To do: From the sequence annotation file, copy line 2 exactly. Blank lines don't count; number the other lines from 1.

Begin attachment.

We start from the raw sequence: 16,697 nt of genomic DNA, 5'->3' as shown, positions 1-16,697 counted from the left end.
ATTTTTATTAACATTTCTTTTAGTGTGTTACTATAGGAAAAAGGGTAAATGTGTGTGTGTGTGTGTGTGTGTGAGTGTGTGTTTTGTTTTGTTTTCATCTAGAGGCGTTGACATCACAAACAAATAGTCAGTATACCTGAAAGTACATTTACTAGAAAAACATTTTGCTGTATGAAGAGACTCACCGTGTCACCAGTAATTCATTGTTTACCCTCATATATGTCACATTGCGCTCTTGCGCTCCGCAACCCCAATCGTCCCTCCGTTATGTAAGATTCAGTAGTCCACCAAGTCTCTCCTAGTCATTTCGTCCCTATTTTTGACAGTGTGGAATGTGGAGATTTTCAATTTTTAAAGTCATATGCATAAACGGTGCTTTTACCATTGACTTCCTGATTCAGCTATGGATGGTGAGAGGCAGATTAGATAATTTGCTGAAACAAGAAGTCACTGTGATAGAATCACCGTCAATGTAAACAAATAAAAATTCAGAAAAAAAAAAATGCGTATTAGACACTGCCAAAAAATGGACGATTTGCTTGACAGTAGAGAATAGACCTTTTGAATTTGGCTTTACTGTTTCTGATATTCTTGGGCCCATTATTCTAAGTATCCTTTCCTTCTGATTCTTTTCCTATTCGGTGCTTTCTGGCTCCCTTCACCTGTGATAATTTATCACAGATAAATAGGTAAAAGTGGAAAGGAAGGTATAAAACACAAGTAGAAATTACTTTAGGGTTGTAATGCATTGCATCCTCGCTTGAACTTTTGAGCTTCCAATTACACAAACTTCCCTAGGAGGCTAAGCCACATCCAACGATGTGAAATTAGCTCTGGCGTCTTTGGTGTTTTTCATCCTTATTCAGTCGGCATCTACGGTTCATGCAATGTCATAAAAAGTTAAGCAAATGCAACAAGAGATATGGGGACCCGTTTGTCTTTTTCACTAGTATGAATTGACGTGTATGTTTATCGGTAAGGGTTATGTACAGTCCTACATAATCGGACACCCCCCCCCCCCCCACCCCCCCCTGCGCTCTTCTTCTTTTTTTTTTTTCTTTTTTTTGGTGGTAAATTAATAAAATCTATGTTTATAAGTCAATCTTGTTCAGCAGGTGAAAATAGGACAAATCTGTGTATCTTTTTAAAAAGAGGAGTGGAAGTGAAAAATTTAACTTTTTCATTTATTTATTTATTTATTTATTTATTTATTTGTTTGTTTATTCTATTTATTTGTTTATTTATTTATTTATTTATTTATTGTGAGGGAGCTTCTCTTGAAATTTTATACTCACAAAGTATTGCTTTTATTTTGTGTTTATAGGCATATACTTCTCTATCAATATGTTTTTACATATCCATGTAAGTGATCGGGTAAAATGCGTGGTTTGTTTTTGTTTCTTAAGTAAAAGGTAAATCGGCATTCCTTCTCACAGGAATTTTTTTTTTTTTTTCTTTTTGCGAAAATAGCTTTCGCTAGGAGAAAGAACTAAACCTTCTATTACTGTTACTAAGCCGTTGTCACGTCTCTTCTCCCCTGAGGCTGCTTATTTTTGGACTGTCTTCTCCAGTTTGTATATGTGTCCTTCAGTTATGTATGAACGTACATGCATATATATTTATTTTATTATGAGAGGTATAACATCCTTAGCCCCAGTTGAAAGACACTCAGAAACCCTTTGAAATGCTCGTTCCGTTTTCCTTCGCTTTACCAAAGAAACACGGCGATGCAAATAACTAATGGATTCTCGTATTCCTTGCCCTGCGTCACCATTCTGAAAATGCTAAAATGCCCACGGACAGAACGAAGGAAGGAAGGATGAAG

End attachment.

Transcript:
ATTTTTATTAACATTTCTTTTAGTGTGTTACTATAGGAAAAAGGGTAAATGTGTGTGTGTGTGTGTGTGTGTGAGTGTGTGTTTTGTTTTGTTTTCATCTAGAGGCGTTGACATCACAAACAAATAGTCAGTATACCTGAAAGTACATTTACTAGAAAAACATTTTGCTGTATGAAGAGACTCACCGTGTCACCAGTAATTCATTGTTTACCCTCATATATGTCACATTGCGCTCTTGCGCTCCGCAACCCCAATCGTCCCTCCGTTATGTAAGATTCAGTAGTCCACCAAGTCTCTCCTAGTCATTTCGTCCCTATTTTTGACAGTGTGGAATGTGGAGATTTTCAATTTTTAAAGTCATATGCATAAACGGTGCTTTTACCATTGACTTCCTGATTCAGCTATGGATGGTGAGAGGCAGATTAGATAATTTGCTGAAACAAGAAGTCACTGTGATAGAATCACCGTCAATGTAAACAAATAAAAATTCAGAAAAAAAAAAATGCGTATTAGACACTGCCAAAAAATGGACGATTTGCTTGACAGTAGAGAATAGACCTTTTGAATTTGGCTTTACTGTTTCTGATATTCTTGGGCCCATTATTCTAAGTATCCTTTCCTTCTGATTCTTTTCCTATTCGGTGCTTTCTGGCTCCCTTCACCTGTGATAATTTATCACAGATAAATAGGTAAAAGTGGAAAGGAAGGTATAAAACACAAGTAGAAATTACTTTAGGGTTGTAATGCATTGCATCCTCGCTTGAACTTTTGAGCTTCCAATTACACAAACTTCCCTAGGAGGCTAAGCCACATCCAACGATGTGAAATTAGCTCTGGCGTCTTTGGTGTTTTTCATCCTTATTCAGTCGGCATCTACGGTTCATGCAATGTCATAAAAAGTTAAGCAAATGCAACAAGAGATATGGGGACCCGTTTGTCTTTTTCACTAGTATGAATTGACGTGTATGTTTATCGGTAAGGGTTATGTACAGTCCTACATAATCGGACACCCCCCCCCCCCCCACCCCCCCCTGCGCTCTTCTTCTTTTTTTTTTTTCTTTTTTTTGGTGGTAAATTAATAAAATCTATGTTTATAAGTCAATCTTGTTCAGCAGGTGAAAATAGGACAAATCTGTGTATCTTTTTAAAAAGAGGAGTGGAAGTGAAAAATTTAACTTTTTCATTTATTTATTTATTTATTTATTTATTTATTTGTTTGTTTATTCTATTTATTTGTTTATTTATTTATTTATTTATTTATTGTGAGGGAGCTTCTCTTGAAATTTTATACTCACAAAGTATTGCTTTTATTTTGTGTTTATAGGCATATACTTCTCTATCAATATGTTTTTACATATCCATGTAAGTGATCGGGTAAAATGCGTGGTTTGTTTTTGTTTCTTAAGTAAAAGGTAAATCGGCATTCCTTCTCACAGGAATTTTTTTTTTTTTTTCTTTTTGCGAAAATAGCTTTCGCTAGGAGAAAGAACTAAACCTTCTATTACTGTTACTAAGCCGTTGTCACGTCTCTTCTCCCCTGAGGCTGCTTATTTTTGGACTGTCTTCTCCAGTTTGTATATGTGTCCTTCAGTTATGTATGAACGTACATGCATATATATTTATTTTATTATGAGAGGTATAACATCCTTAGCCCCAGTTGAAAGACACTCAGAAACCCTTTGAAATGCTCGTTCCGTTTTCCTTCGCTTTACCAAAGAAACACGGCGATGCAAATAACTAATGGATTCTCGTATTCCTTGCCCTGCGTCACCATTCTGAAAATGCTAAAATGCCCACGGACAGAACGAAGGAAGGAAGGATGAAG